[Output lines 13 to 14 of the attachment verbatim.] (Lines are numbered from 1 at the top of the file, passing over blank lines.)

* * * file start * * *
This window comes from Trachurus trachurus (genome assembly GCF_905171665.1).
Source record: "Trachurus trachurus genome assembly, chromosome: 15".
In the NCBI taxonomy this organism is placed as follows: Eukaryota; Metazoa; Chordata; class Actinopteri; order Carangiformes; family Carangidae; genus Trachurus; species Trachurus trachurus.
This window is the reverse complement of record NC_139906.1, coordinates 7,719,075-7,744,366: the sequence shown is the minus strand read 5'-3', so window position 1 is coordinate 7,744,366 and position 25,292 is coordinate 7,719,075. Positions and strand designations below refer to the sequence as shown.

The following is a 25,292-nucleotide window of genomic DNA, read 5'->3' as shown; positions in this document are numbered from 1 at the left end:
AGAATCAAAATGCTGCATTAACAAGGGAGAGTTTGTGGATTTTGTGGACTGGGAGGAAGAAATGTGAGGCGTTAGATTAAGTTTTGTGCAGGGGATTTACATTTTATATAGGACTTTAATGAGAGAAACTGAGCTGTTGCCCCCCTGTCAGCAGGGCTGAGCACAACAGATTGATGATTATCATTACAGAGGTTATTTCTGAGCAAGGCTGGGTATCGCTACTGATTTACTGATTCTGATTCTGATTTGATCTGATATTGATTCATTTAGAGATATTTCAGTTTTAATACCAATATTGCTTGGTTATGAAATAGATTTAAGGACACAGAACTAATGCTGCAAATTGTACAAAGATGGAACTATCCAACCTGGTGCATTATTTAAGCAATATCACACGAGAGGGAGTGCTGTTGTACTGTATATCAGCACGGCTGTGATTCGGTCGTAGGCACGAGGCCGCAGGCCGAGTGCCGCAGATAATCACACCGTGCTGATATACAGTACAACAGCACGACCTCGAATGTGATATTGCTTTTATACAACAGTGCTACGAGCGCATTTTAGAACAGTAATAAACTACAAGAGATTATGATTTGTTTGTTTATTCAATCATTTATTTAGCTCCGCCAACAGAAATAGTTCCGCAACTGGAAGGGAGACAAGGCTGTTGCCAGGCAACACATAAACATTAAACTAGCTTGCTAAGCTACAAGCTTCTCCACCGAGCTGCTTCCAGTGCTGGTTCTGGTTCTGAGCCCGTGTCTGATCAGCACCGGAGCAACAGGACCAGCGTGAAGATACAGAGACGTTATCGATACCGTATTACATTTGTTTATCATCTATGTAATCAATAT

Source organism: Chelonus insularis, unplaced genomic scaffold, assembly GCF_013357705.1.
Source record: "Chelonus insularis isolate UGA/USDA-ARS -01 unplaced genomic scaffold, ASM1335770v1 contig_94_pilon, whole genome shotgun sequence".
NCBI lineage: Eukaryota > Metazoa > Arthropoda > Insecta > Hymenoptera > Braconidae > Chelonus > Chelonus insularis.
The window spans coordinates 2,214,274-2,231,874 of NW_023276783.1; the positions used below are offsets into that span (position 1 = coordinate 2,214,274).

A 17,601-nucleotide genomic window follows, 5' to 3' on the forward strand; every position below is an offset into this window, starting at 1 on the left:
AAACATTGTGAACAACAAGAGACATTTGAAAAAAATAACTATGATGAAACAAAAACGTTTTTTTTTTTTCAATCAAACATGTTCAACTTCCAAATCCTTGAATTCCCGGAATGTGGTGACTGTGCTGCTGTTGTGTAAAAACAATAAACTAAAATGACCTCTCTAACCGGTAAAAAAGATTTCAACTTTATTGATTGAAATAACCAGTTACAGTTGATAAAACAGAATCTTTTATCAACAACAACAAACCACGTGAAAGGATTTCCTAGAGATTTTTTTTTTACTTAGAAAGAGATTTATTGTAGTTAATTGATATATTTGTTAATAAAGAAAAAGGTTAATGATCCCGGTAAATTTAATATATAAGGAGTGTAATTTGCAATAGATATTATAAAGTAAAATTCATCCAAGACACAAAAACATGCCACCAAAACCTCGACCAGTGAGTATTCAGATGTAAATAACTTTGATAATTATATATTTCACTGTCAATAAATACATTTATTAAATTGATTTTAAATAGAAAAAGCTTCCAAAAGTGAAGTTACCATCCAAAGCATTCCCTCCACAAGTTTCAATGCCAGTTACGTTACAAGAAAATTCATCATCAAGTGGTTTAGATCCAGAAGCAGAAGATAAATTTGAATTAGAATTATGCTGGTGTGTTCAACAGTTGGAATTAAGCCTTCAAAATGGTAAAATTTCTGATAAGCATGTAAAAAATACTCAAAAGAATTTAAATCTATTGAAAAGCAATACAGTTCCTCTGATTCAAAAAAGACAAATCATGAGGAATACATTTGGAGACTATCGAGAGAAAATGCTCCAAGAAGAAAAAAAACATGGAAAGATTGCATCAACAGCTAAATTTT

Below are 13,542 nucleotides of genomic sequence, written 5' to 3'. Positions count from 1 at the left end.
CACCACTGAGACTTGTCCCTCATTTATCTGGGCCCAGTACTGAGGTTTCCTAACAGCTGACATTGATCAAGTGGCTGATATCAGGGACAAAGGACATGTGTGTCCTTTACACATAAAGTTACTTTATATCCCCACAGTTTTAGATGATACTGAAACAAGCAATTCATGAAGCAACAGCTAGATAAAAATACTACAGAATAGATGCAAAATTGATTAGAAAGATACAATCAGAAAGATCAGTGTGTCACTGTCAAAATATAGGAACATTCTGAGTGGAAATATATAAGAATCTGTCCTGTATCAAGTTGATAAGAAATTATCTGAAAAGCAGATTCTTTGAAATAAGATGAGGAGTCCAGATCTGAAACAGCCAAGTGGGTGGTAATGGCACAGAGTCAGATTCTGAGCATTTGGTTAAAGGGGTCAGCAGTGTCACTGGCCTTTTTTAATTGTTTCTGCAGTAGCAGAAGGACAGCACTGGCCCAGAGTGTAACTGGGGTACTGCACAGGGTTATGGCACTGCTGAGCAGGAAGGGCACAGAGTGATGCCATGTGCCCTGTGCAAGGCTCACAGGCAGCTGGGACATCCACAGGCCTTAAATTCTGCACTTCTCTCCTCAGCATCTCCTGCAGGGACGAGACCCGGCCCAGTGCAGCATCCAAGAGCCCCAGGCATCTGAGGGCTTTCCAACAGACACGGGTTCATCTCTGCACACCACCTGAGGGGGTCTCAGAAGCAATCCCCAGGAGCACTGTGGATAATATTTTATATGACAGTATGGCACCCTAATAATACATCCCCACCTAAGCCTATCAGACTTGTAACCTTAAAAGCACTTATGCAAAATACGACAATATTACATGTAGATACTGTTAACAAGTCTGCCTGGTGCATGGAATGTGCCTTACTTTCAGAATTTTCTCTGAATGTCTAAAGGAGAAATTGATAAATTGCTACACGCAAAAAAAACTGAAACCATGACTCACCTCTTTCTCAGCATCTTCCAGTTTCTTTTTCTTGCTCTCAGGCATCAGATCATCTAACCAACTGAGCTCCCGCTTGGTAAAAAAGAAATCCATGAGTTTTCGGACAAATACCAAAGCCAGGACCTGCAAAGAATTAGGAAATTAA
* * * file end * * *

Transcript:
Below are 13,542 nucleotides of genomic sequence, written 5' to 3'. Positions count from 1 at the left end.
CACCACTGAGACTTGTCCCTCATTTATCTGGGCCCAGTACTGAGGTTTCCTAACAGCTGACATTGATCAAGTGGCTGATATCAGGGACAAAGGACATGTGTGTCCTTTACACATAAAGTTACTTTATATCCCCACAGTTTTAGATGATACTGAAACAAGCAATTCATGAAGCAACAGCTAGATAAAAATACTACAGAATAGATGCAAAATTGATTAGAAAGATACAATCAGAAAGATCAGTGTGTCACTGTCAAAATATAGGAACATTCTGAGTGGAAATATATAAGAATCTGTCCTGTATCAAGTTGATAAGAAATTATCTGAAAAGCAGATTCTTTGAAATAAGATGAGGAGTCCAGATCTGAAACAGCCAAGTGGGTGGTAATGGCACAGAGTCAGATTCTGAGCATTTGGTTAAAGGGGTCAGCAGTGTCACTGGCCTTTTTTAATTGTTTCTGCAGTAGCAGAAGGACAGCACTGGCCCAGAGTGTAACTGGGGTACTGCACAGGGTTATGGCACTGCTGAGCAGGAAGGGCACAGAGTGATGCCATGTGCCCTGTGCAAGGCTCACAGGCAGCTGGGACATCCACAGGCCTTAAATTCTGCACTTCTCTCCTCAGCATCTCCTGCAGGGACGAGACCCGGCCCAGTGCAGCATCCAAGAGCCCCAGGCATCTGAGGGCTTTCCAACAGACACGGGTTCATCTCTGCACACCACCTGAGGGGGTCTCAGAAGCAATCCCCAGGAGCACTGTGGATAATATTTTATATGACAGTATGGCACCCTAATAATACATCCCCACCTAAGCCTATCAGACTTGTAACCTTAAAAGCACTTATGCAAAATACGACAATATTACATGTAGATACTGTTAACAAGTCTGCCTGGTGCATGGAATGTGCCTTACTTTCAGAATTTTCTCTGAATGTCTAAAGGAGAAATTGATAAATTGCTACACGCAAAAAAAACTGAAACCATGACTCACCTCTTTCTCAGCATCTTCCAGTTTCTTTTTCTTGCTCTCAGGCATCAGATCATCTAACCAACTGAGCTCCCGCTTGGTAAAAAAGAAATCCATGAGTTTTCGGACAAATACCAAAGCCAGGACCTGCAAAGAATTAGGAAATTAA